Central Bank independence is one of those topics that is currently on the front burner. Around the world the number of cases where governments have become publicly at odds with the choices of their central banks have increased significantly, which has a lot to do with the tilt towards more populist politics in many countries. Here in Nigeria we have had, and still have, questions about the independence of our central bank. Before we delve into that it is useful to understand the logic of central bank independence.
Central banks are in theory supposed to think about the big picture. Not that they should not care about day-to-day issues, but their broad mandate typically focus on stability, and indirectly, preventing cases of instability. This broad focus however means that in many instances they have to take decisions which in the short term may not look so good. Take for example, decisions to raise interest rates which theoretically help keep future inflation in check but also tend to dampen economic activity. In the short term it always sounds like a bad decision to dampen economic growth, but the central bank knows that if they don’t act now then the consequences ofhigher inflation down the line would be much worse than whatever short term negative effects you have today. In summary, the central bank is supposed to be the adult in the policy making room. Or as the popular example goes, the person at the party who decides to stop serving alcohol when people are about to get too drunk.
As you can imagine, being the adult in the room does not always go down well, especially when the people in the room are indirectly your bosses. Central banks frequently come under pressure from governments to take action that may be in the short term interest to politicians but are detrimental to the economy. The conflict between governments and central banks mean that central banks frequently have to choose between being tough enough to say no to governments, or saying yes and having the economy suffer the consequences.
The most popular example of this conflict is the case between former US president Lyndon B. Johnson and his then federal reserve (the US central bank) chairman William McChesney. The Fed wanted to raise rates because they thought the economy was too hot which could lead to a severe recession in the future. President Johnson wanted to not raise rates because he had an election coming in a few months and didn’t want the economy to cool. After a series of discussions, which included a plea by the president to wait until his surgery before continuing discussions on the matter, the Fed went ahead and raised rates anyway. As the story goes the president summoned the chairman to his office and physically assaulted him. The chairman stuck to his guns and insisted that they had no choice but to act according to their mandate and they had done so.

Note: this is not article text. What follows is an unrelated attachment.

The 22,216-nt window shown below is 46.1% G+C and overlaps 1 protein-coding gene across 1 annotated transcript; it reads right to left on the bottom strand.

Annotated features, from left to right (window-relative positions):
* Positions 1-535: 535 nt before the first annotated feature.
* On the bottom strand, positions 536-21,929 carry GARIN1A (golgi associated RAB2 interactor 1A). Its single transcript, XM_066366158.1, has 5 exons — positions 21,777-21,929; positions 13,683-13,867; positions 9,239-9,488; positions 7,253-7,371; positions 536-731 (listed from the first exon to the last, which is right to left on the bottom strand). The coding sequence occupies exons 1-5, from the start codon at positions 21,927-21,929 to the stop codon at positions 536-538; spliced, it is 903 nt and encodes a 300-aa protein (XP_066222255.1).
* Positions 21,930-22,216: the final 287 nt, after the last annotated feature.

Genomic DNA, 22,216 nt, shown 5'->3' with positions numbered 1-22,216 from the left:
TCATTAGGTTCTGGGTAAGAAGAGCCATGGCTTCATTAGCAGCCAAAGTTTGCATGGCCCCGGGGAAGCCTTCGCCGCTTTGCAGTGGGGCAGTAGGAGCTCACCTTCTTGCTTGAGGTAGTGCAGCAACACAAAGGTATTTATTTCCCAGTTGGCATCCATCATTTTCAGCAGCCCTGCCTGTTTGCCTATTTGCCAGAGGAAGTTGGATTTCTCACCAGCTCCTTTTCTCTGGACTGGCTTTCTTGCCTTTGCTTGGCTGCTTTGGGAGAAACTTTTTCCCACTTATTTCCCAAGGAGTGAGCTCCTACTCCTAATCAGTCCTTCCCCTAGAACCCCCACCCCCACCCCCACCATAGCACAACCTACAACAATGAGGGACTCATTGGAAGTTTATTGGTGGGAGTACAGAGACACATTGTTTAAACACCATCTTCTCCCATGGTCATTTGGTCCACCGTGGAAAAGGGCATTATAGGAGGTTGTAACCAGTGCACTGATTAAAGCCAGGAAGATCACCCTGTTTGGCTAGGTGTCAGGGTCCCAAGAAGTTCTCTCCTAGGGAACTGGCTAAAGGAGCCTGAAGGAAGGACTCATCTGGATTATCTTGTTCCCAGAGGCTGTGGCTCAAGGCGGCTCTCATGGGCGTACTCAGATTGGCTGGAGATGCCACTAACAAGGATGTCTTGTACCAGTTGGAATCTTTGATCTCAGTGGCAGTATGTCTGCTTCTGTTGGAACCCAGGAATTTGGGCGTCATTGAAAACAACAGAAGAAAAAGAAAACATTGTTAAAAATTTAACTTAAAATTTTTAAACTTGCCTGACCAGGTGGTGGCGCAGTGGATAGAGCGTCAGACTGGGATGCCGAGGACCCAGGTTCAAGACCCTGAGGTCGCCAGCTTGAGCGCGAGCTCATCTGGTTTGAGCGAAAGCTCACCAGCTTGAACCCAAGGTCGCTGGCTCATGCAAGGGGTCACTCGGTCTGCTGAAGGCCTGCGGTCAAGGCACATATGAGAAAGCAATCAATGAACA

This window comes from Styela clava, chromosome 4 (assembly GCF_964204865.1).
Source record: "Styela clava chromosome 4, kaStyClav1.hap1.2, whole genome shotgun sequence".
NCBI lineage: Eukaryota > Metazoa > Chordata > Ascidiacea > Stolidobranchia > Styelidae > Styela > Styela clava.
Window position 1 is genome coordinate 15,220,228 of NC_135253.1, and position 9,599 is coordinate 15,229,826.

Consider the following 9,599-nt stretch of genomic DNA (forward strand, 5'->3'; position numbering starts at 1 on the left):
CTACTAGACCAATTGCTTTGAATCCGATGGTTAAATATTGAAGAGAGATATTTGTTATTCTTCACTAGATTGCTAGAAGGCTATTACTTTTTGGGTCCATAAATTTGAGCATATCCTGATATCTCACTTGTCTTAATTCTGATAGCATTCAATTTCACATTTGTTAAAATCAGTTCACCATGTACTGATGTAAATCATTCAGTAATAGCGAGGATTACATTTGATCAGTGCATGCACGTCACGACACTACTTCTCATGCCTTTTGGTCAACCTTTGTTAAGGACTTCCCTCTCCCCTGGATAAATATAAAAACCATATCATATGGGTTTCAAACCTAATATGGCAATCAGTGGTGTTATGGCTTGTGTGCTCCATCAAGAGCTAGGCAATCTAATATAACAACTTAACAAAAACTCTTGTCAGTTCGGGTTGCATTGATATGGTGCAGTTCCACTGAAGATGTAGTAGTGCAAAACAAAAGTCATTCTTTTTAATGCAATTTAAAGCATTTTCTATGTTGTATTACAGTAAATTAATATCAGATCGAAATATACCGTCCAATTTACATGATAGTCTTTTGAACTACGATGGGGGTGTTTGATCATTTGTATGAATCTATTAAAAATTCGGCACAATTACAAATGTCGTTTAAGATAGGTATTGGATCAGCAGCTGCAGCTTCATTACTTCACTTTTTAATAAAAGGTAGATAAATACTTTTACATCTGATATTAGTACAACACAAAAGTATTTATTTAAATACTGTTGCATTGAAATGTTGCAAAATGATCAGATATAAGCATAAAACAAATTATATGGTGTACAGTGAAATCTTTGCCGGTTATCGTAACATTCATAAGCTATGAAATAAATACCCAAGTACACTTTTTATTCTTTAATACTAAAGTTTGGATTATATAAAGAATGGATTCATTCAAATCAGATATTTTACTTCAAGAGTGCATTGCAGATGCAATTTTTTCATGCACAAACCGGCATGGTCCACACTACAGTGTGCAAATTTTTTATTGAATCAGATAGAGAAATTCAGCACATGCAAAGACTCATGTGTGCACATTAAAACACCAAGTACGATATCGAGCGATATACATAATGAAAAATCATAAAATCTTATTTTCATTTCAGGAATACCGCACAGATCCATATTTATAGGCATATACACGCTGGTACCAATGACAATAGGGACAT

Cases of this conflict between governments and central banks continue until today. Just last year the governor of the Central Bank of India opted to resign instead of ceding to calls to indirectly finance the agenda of the Indian government. Also, President Trump has been at war with his current Fed chairman, Powell, over the decision to raise US interest rates.
Of course, central banks don’t always fight for their independence. Sometimes they cave to government demands. If you ever wonder how economic basket cases like Zimbabwe or Venezuela end up with such high inflation and worthless currencies, it typically starts with their governments asking their central banks to finance their deficits and their central banks not being tough enough to say no. When the Zimbabwean government ran into funding problems in the late 90s it simply got the central bank to print money to finance its ever increasing deficits, cue the chaos that followed. The story is the same with Venezuela.
And so, we get to Nigeria. Back in the 80s and 90s we had many cases where the relationship between the CBN and the FG was a bit too romantic. We didn’t keep records back then, but we all heard stories of the president ordering the CBN to bring bullion vans filled with cash and the central bank obliging. Coincidentally the 80s and 90s were the periods with the highest inflation we have ever seen, and not coincidentally very sluggish economic growth. Since the return to democracy in 1999 both parties have however mostly been responsible. We started reporting how much credit the central bank gives to the federal government. We even set legal limits for how much credit the CBN could extend to the FG. The result of responsible behavior is that in real terms credit to the FG has fallen almost consistently up until 2014.
Since 2014 though, the reverse has been the case. Between 2014 and September 2019 the credit extended to the FG has risen from N530bn to over N7tn. That is trillion with a T. The relationship between the two is so romantic that in the FG’s Q3 2018 budget implementation report there is N1.6tn deficit that was officially financed by no one even though the money was spent. Essentially, the CBN is not saying no the federal government, a behavior which if not corrected could spell doom for all of us down the line.
Of course, it is easy for me to write this from the comfort of my couch. It is definitely a lot more difficult if you have to sit in a room with the president, cabinet, and governors and say “sorry, we can’t do this” to their faces. But the central bank as an institution is going to need to find a way. If they don’t then its only a matter of time before all the emperors find themselves with no clothes.
Dr. Obikili is chief economist at BusinessDay